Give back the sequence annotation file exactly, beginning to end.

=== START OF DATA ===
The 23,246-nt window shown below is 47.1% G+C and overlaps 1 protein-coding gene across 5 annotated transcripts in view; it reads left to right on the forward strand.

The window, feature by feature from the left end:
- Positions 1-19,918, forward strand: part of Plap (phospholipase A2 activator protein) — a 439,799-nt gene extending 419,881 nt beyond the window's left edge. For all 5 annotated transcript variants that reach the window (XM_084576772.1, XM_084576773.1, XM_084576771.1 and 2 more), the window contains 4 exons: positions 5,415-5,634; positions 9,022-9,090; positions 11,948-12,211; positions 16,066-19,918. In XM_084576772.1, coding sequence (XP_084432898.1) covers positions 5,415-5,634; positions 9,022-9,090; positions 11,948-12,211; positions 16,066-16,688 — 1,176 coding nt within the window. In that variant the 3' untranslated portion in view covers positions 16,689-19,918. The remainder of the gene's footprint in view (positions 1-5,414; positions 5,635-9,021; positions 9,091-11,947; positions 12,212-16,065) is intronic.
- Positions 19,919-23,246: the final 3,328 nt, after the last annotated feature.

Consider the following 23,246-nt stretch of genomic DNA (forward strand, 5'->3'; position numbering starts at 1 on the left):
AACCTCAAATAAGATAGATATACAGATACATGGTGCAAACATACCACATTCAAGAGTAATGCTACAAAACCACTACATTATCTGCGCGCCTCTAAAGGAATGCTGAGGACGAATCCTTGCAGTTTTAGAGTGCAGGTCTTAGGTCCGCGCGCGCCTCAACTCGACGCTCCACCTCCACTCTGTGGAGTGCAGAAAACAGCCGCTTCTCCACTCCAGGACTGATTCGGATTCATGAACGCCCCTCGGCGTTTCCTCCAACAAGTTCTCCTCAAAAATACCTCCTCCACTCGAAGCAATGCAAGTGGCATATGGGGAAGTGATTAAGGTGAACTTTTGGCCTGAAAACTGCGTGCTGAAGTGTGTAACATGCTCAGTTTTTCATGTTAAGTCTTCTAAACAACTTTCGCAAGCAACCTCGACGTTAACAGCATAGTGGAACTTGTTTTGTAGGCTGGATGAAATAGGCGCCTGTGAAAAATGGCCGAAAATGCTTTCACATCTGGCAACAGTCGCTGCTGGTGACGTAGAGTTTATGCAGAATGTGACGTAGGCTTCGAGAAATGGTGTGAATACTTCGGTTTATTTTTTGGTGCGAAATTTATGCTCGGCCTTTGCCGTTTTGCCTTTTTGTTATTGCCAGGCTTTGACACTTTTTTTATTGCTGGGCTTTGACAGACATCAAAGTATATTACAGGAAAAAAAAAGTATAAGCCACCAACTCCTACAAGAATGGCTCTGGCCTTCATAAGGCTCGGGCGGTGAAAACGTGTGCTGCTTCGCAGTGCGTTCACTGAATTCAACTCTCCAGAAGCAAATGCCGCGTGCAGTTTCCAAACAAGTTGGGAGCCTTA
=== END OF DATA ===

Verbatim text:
The 23,246-nt window shown below is 47.1% G+C and overlaps 1 protein-coding gene across 5 annotated transcripts in view; it reads left to right on the forward strand.

The window, feature by feature from the left end:
- Positions 1-19,918, forward strand: part of Plap (phospholipase A2 activator protein) — a 439,799-nt gene extending 419,881 nt beyond the window's left edge. For all 5 annotated transcript variants that reach the window (XM_084576772.1, XM_084576773.1, XM_084576771.1 and 2 more), the window contains 4 exons: positions 5,415-5,634; positions 9,022-9,090; positions 11,948-12,211; positions 16,066-19,918. In XM_084576772.1, coding sequence (XP_084432898.1) covers positions 5,415-5,634; positions 9,022-9,090; positions 11,948-12,211; positions 16,066-16,688 — 1,176 coding nt within the window. In that variant the 3' untranslated portion in view covers positions 16,689-19,918. The remainder of the gene's footprint in view (positions 1-5,414; positions 5,635-9,021; positions 9,091-11,947; positions 12,212-16,065) is intronic.
- Positions 19,919-23,246: the final 3,328 nt, after the last annotated feature.

Consider the following 23,246-nt stretch of genomic DNA (forward strand, 5'->3'; position numbering starts at 1 on the left):
AACCTCAAATAAGATAGATATACAGATACATGGTGCAAACATACCACATTCAAGAGTAATGCTACAAAACCACTACATTATCTGCGCGCCTCTAAAGGAATGCTGAGGACGAATCCTTGCAGTTTTAGAGTGCAGGTCTTAGGTCCGCGCGCGCCTCAACTCGACGCTCCACCTCCACTCTGTGGAGTGCAGAAAACAGCCGCTTCTCCACTCCAGGACTGATTCGGATTCATGAACGCCCCTCGGCGTTTCCTCCAACAAGTTCTCCTCAAAAATACCTCCTCCACTCGAAGCAATGCAAGTGGCATATGGGGAAGTGATTAAGGTGAACTTTTGGCCTGAAAACTGCGTGCTGAAGTGTGTAACATGCTCAGTTTTTCATGTTAAGTCTTCTAAACAACTTTCGCAAGCAACCTCGACGTTAACAGCATAGTGGAACTTGTTTTGTAGGCTGGATGAAATAGGCGCCTGTGAAAAATGGCCGAAAATGCTTTCACATCTGGCAACAGTCGCTGCTGGTGACGTAGAGTTTATGCAGAATGTGACGTAGGCTTCGAGAAATGGTGTGAATACTTCGGTTTATTTTTTGGTGCGAAATTTATGCTCGGCCTTTGCCGTTTTGCCTTTTTGTTATTGCCAGGCTTTGACACTTTTTTTATTGCTGGGCTTTGACAGACATCAAAGTATATTACAGGAAAAAAAAAGTATAAGCCACCAACTCCTACAAGAATGGCTCTGGCCTTCATAAGGCTCGGGCGGTGAAAACGTGTGCTGCTTCGCAGTGCGTTCACTGAATTCAACTCTCCAGAAGCAAATGCCGCGTGCAGTTTCCAAACAAGTTGGGAGCCTTA